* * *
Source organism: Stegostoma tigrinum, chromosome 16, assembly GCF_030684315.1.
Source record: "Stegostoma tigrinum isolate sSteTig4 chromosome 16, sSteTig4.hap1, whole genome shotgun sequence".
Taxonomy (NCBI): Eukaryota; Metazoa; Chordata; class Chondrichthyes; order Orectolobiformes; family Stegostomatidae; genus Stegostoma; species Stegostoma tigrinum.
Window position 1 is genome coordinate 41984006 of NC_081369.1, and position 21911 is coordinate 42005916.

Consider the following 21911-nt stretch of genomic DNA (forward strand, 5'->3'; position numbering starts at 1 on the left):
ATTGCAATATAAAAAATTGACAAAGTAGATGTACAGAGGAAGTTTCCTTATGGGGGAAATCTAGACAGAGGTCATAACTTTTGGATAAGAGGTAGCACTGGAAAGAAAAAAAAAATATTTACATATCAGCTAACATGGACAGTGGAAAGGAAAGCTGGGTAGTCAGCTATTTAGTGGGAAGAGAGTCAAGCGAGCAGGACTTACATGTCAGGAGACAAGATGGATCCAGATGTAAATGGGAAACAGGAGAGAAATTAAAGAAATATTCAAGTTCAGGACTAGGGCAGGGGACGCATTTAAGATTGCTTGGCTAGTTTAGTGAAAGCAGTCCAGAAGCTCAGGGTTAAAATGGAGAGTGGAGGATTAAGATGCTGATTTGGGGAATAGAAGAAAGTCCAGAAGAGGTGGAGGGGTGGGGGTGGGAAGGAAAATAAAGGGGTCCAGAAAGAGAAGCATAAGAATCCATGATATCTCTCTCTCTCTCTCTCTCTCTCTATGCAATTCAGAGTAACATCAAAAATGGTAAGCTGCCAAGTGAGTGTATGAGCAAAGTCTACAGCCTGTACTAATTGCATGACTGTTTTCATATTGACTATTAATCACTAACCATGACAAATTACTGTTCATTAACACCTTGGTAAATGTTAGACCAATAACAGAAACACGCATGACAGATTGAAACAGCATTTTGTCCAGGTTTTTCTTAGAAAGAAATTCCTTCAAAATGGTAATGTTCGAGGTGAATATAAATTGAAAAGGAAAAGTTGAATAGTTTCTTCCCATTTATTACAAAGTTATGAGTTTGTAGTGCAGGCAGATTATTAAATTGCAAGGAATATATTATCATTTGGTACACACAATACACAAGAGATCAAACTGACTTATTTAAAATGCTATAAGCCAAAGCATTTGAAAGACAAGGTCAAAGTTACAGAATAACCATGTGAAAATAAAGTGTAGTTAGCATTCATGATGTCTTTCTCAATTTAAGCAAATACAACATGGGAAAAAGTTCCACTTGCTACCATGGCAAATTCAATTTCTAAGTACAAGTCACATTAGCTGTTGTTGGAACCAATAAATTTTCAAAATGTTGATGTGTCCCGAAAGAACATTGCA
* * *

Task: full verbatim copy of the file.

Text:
Source organism: Stegostoma tigrinum, chromosome 16, assembly GCF_030684315.1.
Source record: "Stegostoma tigrinum isolate sSteTig4 chromosome 16, sSteTig4.hap1, whole genome shotgun sequence".
Taxonomy (NCBI): Eukaryota; Metazoa; Chordata; class Chondrichthyes; order Orectolobiformes; family Stegostomatidae; genus Stegostoma; species Stegostoma tigrinum.
Window position 1 is genome coordinate 41984006 of NC_081369.1, and position 21911 is coordinate 42005916.

Consider the following 21911-nt stretch of genomic DNA (forward strand, 5'->3'; position numbering starts at 1 on the left):
ATTGCAATATAAAAAATTGACAAAGTAGATGTACAGAGGAAGTTTCCTTATGGGGGAAATCTAGACAGAGGTCATAACTTTTGGATAAGAGGTAGCACTGGAAAGAAAAAAAAAATATTTACATATCAGCTAACATGGACAGTGGAAAGGAAAGCTGGGTAGTCAGCTATTTAGTGGGAAGAGAGTCAAGCGAGCAGGACTTACATGTCAGGAGACAAGATGGATCCAGATGTAAATGGGAAACAGGAGAGAAATTAAAGAAATATTCAAGTTCAGGACTAGGGCAGGGGACGCATTTAAGATTGCTTGGCTAGTTTAGTGAAAGCAGTCCAGAAGCTCAGGGTTAAAATGGAGAGTGGAGGATTAAGATGCTGATTTGGGGAATAGAAGAAAGTCCAGAAGAGGTGGAGGGGTGGGGGTGGGAAGGAAAATAAAGGGGTCCAGAAAGAGAAGCATAAGAATCCATGATATCTCTCTCTCTCTCTCTCTCTCTCTATGCAATTCAGAGTAACATCAAAAATGGTAAGCTGCCAAGTGAGTGTATGAGCAAAGTCTACAGCCTGTACTAATTGCATGACTGTTTTCATATTGACTATTAATCACTAACCATGACAAATTACTGTTCATTAACACCTTGGTAAATGTTAGACCAATAACAGAAACACGCATGACAGATTGAAACAGCATTTTGTCCAGGTTTTTCTTAGAAAGAAATTCCTTCAAAATGGTAATGTTCGAGGTGAATATAAATTGAAAAGGAAAAGTTGAATAGTTTCTTCCCATTTATTACAAAGTTATGAGTTTGTAGTGCAGGCAGATTATTAAATTGCAAGGAATATATTATCATTTGGTACACACAATACACAAGAGATCAAACTGACTTATTTAAAATGCTATAAGCCAAAGCATTTGAAAGACAAGGTCAAAGTTACAGAATAACCATGTGAAAATAAAGTGTAGTTAGCATTCATGATGTCTTTCTCAATTTAAGCAAATACAACATGGGAAAAAGTTCCACTTGCTACCATGGCAAATTCAATTTCTAAGTACAAGTCACATTAGCTGTTGTTGGAACCAATAAATTTTCAAAATGTTGATGTGTCCCGAAAGAACATTGCA